Hawaiian Airlines is continuing to buck U.S. industry trends by aggressively ramping up capacity, as it looks for new opportunities not just on the Pacific Rim but also on its own doorstep.

Growth exceeding 20% is almost heretical in the industry's new religion of capacity discipline. But Hawaiian is proving to be one of the rare airlines that can expand quickly and still improve its financial performance.

The carrier's long-haul growth is driven by the delivery of new Airbus A330s, enabling it to open routes to New York, North Asian markets in Japan and South Korea, and to the South Pacific. Another new development sees Hawaiian focusing on the other end of the fleet scale, with a plan to launch a turboprop subsidiary for inter-island service.

Hawaiian boosted its capacity by 16.8% in the second quarter, and it predicts full-year growth of 21-24%. While this may seem risky in uncertain economic times, it has also increased unit revenue and yield by healthy margins. The airline has recorded four straight profitable quarters despite the challenges of opening new markets.

Not everyone is convinced about the pace of growth, however. In a recent earnings call, Hawaiian CEO Mark Dunkerley admitted that Wall Street analysts are divided about the merits of launching direct flights between Honolulu and New York, the carrier's first foray to the U.S. East Coast.

But Dunkerley says the New York route is already showing very promising signs since its June debut. Forward bookings are stronger than for other U.S. mainland destinations, and the new route is performing better than the company's internal expectations.

During the analyst call, in response to a question about whether Hawaiian can handle the launch of a regional subsidiary simultaneously with the long-haul expansion, Dunkerley replied that this new operation—which will have up to six turboprops—will be too small to materially affect systemwide costs, revenue or profitability.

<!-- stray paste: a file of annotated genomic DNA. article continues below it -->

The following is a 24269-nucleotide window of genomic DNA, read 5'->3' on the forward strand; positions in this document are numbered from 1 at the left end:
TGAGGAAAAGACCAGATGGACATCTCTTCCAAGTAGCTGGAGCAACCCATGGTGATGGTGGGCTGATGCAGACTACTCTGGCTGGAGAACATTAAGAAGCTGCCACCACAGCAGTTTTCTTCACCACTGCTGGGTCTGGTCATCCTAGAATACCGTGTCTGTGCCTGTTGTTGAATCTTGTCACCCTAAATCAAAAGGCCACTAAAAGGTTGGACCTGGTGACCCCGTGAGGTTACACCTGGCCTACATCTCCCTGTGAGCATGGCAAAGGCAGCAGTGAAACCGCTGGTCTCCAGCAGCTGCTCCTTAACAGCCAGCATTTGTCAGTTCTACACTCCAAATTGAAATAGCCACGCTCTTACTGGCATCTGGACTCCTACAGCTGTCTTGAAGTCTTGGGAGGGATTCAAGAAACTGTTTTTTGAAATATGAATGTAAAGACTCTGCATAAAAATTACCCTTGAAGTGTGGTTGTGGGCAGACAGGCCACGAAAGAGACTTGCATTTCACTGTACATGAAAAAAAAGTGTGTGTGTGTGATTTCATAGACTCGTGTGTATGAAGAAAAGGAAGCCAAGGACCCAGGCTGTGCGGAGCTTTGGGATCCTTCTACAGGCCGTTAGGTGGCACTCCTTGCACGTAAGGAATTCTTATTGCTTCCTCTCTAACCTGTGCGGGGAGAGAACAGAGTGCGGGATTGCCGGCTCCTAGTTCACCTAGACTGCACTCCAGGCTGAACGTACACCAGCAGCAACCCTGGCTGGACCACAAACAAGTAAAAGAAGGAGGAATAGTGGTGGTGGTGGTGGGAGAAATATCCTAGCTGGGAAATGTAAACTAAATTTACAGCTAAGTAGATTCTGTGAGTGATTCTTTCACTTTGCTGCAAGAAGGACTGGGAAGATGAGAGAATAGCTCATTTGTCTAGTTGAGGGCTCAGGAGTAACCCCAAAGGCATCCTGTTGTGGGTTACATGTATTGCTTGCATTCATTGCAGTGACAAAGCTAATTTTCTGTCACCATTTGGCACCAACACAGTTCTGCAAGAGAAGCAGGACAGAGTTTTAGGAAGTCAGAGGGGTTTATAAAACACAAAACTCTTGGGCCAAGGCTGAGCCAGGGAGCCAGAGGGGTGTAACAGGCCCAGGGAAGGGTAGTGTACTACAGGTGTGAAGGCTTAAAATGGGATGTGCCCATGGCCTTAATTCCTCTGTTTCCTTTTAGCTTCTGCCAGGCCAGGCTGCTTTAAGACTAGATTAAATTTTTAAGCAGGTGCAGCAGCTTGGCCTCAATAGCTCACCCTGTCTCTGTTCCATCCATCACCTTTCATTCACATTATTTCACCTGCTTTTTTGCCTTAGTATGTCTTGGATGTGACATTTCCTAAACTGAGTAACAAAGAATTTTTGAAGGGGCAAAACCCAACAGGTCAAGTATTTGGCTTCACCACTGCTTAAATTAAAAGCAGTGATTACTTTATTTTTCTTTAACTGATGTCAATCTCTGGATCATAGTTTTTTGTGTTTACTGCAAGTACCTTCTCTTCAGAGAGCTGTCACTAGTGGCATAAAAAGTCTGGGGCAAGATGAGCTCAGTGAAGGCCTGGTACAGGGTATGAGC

He also says the new unit is not aimed at merely increasing capacity, but at filling gaps that exist in Hawaiian's inter-island network. It will fly to small markets that cannot be served—for economic or operational reasons—by Boeing 717s, currently the carrier's smallest aircraft.

Hawaiian has not yet set a start date for the turboprop operations, although it has signed a letter of intent with an unidentified party covering the acquisition of turboprops. The aircraft are used, and will be owned rather than leased.

The aircraft type is also not being revealed. The carrier's collective bargaining agreement restricts turboprop operations to aircraft with no more than 69 seats, and Hawaiian believes 50 or fewer seats is the right size for the markets it has in mind.

On the long-haul front, Hawaiian has either launched or announced eight new routes since November 2010. All except the New York service are to Pacific Rim international destinations.

One aim of this international push is to reduce the carrier's reliance on its traditional core business, flights from U.S. West Coast cities to Hawaii. These now account for 47% of overall revenue—still the largest segment, but down considerably from a share of almost 70% just five years ago, Dunkerley says.

Hawaiian took delivery of three A330-200s in the second quarter, and now has nine in its fleet. It is due to receive five more next year, out of a total of 13 slated for delivery between 2013 and 2015. While its Boeing 767-300ERs are used on some international routes, the A330s have been the spur for long-haul growth.

The airline's main focus for international expansion has been North Asia, but lately it is turning its attention to the South Pacific. Hawaiian will begin three times weekly service to Auckland, New Zealand, in March, following the introduction of three weekly flights to Brisbane, Australia, in November 2012. It already operates to Sydney, and this route was increased to daily in December 2011.

As things stand, Hawaiian will be the only U.S. carrier serving New Zealand directly when it launches the Auckland route. The service will connect to Hawaiian's inter-island and U.S. mainland networks, opening up one-stop options to New Zealand from multiple U.S. cities.

Dunkerley tells Aviation Week that the Hawaiian fleet is fully committed through the first quarter of 2013, but there will be scope to add new long-haul destinations from the middle of next year.